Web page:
What does this mean? That people are talking to their devices like they would another person. For example, if you’re trying to find a new dentist via a text-based Google search, you may type in “dental practice Richmond.” However, if you’re talking to your smartphone or voice assistant, you may ask “What is the highest rated dentist in Richmond?” It’s these long-tail, conversational queries that are driving voice search. And it’s important to optimize content around questions involving “who,” “what,” “when,” “where,” “why,” and “how.”

Voice search rewards in-depth content that answers specific questions.

As we’ve written before, much like your consumers, search engines are looking for organized, well-written content that serves a specific purpose. Your content must be structured in a way that not only adheres to traditional SEO best practices, but in a way that also caters to the artificial intelligence that’s powering voice search results. The best way to do this by writing content that answers questions in an organic, conversational tone.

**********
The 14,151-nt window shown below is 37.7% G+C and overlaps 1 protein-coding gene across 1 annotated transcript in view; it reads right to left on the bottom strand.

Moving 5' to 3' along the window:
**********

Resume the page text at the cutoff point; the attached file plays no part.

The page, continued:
As we’ve reviewed in this article, a growing amount of your prospects are using mobile and voice assistants to find dental practices. Incorporating SEO tactics into your healthcare content marketing strategy—including long-tail, mobile-optimized, hyper-local language—increases the chances that you’re discovered by consumers searching for your business. To win at voice searches, it’s important to deliver content that’s both discoverable and readable.

portrait of Trenton Reed

Trenton Reed

Trenton joined the Workshop Digital team in January 2019. After earning his B.A. in English from Virginia Commonwealth University, he moved to Denver, where he explored the Rocky Mountains and built a writing career that spanned the digital marketing, advertising, and journalism realms. Since relocating back to Richmond in late 2017, Trenton has freelanced with local agencies and national nonprofits. As our in-house writer, he’s in charge of maintaining our brand voice across all channels.